Andy Ockershausen: In a very casual evening.
Gary Cohen: Yeah, in a casual evening.
Andy Ockershausen: No big deal.
Gary Cohen: Come in and get some great wings and some great food and we’re going to raise money to help with this charity because that’s how much we believe in it. We support a lot of charities. Glory Days is a very giving organization. Last year we gave $400,000 or $500,000.
Andy Ockershausen: When you give, you get it back many ways.
Gary Cohen: Generally, what we do is we give to the community through sports. We sponsor your kids’ Little League team. We sponsor high school sports. That has always been the Glory Days mantra and that is really the only advertising we do, is we have Glory Days on the back of the kids’ shirts, but it comes back to us big time. But this is something different. This is something that we did for social responsibility.
Andy Ockershausen: Well, Gary, you do it in so many ways and these organizations have been helpful, too, to other people besides Anheuser-Busch have stepped up. I know that. It’s a community event now. It’s very important and not just to you as president and chief executive officer of your company, but as you, president of WRAP, we do a great job for the community.
Gary Cohen: Yeah.
Andy Ockershausen: Be proud of it, Gary.
Gary Cohen: I am and I think at this point in my life after I’ve been in the restaurant business for going on 40 years now, we want to give back to the community. Of course, we want to run profitable restaurants and that’s our main thing and that’s what we do, but the fact that we can give back to the community … We’ve won I think for nine years in a row now, we won the Cornerstone Award, which is given out by the National Restaurant Association. We win that award every year for the most philanthropic company in Maryland.
Andy Ockershausen: That’s fabulous. That’s your group.
Gary Cohen: Yeah.
Andy Ockershausen: You four guys have done a whale of a job.
Gary Cohen: It’s the founders. I give them the credit. I run the ship, but they developed the ship and the culture of our company and the longevity of our employees has really been something that has really separated us from the pack. It’s a very competitive business as you know.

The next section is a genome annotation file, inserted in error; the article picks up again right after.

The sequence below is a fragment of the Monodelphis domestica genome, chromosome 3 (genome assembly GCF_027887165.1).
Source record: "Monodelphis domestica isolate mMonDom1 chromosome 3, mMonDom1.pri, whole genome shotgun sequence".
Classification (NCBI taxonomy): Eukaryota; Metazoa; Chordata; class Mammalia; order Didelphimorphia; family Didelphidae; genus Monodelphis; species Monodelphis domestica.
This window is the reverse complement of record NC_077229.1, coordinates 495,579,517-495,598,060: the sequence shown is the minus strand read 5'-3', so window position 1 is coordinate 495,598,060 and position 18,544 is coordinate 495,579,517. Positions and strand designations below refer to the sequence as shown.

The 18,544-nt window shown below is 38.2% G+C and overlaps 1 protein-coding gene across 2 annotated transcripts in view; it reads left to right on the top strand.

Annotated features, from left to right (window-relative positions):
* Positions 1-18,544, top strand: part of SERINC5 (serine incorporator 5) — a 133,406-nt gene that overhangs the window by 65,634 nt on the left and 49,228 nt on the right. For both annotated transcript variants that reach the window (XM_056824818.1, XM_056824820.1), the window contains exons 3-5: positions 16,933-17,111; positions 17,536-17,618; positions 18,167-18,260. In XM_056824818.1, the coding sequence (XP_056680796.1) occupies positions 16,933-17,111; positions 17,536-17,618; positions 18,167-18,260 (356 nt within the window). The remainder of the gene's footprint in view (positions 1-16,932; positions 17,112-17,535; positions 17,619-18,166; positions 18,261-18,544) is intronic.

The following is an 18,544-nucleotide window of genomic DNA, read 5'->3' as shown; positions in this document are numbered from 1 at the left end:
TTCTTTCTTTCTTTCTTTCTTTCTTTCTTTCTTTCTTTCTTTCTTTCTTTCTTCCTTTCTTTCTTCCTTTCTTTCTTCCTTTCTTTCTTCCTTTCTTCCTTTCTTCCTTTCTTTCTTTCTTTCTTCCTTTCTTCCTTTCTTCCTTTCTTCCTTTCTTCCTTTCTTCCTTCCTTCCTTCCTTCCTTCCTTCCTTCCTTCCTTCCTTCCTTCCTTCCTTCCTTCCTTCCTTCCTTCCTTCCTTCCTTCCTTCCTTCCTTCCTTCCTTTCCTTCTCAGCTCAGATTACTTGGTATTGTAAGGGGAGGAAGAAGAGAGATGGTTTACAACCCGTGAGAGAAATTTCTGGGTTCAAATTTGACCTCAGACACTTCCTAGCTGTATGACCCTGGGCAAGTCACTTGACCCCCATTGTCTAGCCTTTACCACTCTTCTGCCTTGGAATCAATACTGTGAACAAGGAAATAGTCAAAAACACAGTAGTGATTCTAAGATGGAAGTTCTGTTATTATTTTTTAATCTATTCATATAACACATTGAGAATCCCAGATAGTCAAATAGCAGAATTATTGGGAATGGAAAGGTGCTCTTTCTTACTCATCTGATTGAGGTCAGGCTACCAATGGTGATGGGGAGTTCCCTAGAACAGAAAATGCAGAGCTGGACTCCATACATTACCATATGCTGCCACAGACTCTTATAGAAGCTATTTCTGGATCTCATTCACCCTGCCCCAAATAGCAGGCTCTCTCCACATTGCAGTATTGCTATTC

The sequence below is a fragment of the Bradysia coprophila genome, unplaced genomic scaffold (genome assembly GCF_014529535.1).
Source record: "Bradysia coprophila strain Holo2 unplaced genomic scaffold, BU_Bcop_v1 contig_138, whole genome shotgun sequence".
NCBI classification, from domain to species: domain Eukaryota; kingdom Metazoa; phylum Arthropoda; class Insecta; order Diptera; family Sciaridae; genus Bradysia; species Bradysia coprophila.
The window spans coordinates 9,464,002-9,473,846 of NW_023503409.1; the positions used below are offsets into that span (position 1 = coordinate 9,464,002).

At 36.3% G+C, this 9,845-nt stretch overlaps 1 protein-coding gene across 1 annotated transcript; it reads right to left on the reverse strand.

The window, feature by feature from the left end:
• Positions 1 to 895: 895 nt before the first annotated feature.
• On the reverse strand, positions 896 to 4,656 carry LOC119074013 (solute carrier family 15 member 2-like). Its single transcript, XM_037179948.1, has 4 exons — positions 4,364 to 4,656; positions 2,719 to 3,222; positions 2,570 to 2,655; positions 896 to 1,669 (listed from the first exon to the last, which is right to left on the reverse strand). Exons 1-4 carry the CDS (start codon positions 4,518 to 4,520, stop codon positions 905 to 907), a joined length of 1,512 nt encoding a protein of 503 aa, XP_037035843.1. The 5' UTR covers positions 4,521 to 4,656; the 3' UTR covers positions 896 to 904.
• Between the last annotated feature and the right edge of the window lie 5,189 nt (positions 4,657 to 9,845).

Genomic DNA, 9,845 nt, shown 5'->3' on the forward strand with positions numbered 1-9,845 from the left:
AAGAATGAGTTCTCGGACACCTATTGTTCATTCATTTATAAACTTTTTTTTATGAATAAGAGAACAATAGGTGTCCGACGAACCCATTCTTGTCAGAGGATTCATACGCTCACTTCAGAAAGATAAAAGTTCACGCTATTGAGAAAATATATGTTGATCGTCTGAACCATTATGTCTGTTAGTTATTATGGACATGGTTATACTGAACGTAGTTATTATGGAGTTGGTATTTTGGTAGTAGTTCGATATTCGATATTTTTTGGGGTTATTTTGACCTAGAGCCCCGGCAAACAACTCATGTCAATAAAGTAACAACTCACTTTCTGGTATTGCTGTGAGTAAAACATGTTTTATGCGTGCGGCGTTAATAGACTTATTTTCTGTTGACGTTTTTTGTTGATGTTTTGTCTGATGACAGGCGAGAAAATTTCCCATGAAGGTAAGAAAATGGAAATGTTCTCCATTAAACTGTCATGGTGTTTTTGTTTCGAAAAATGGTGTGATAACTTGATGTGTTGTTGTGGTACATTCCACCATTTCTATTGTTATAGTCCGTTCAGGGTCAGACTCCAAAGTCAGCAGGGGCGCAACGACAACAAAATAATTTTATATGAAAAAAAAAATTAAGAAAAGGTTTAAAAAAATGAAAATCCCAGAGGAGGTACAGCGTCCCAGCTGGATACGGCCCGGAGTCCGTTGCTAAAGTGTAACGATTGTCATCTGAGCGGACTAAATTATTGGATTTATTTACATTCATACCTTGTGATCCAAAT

Andy Ockershausen: Oh, no question, but involving Glory Days with WRAP has been a labor of love for your organization. I know that and it shows. In other businesses, it’s self-protection for all of us to get the drivers off the streets and that’s what WRAP has done.
Gary Cohen: I agree.
Janice Iacona Ockershausen: Gary, would you give the Sober Ride web address?
Gary Cohen: www.soberride.com
Andy Ockershausen: You might as well give us the number four Glory Days, while you’re here. We don’t want to miss a chance for that. Rich would never forgive me.
Gary Cohen: Every restaurant has its own phone number, so I can’t do that, but go to www.glorydaysgrill.com and you’ll see all the locations there and-
Andy Ockershausen: We can’t say enough about what great you have done and having Pat Malone involved with your organization is so important to me personally.
Gary Cohen: Pat is a great guy. We just opened our newest restaurant in Alexandria just a couple of months ago.
Andy Ockershausen: . . .Tell me. That’s on Duke Street.
Gary Cohen: Yeah and Pat happens to live in Alexandria, so he’s pounding the pavement and getting the word out.
Andy Ockershausen: He will.
Gary Cohen: That store has done very well for us.
Andy Ockershausen: You guys are doing so great and Glory Days is a wonderful institution and Gary, I am so glad we had the chance to chat and I’m looking forward to many more days of happiness with Glory Days.
Gary Cohen: Thank you very much.
Andy Ockershausen: This is Andy Ockershausen and this is Our Town with Gary Cohen.
Announcer: You’ve been listening to Our Town, Season Four, presented by GEICO, our home town favorite, with your host Andy Ockershausen. New Our Town episodes are released each Tuesday and Thursday. Drop us a line with your comments or suggestions. See us on Facebook or visit our website at outtowndc.com. Our special thanks to Ken Hunter our technical director and WMAL Radio in Washington D.C. for hosting our podcast. Thanks to GEICO. 15 minutes can save you 15% or more on car insurance.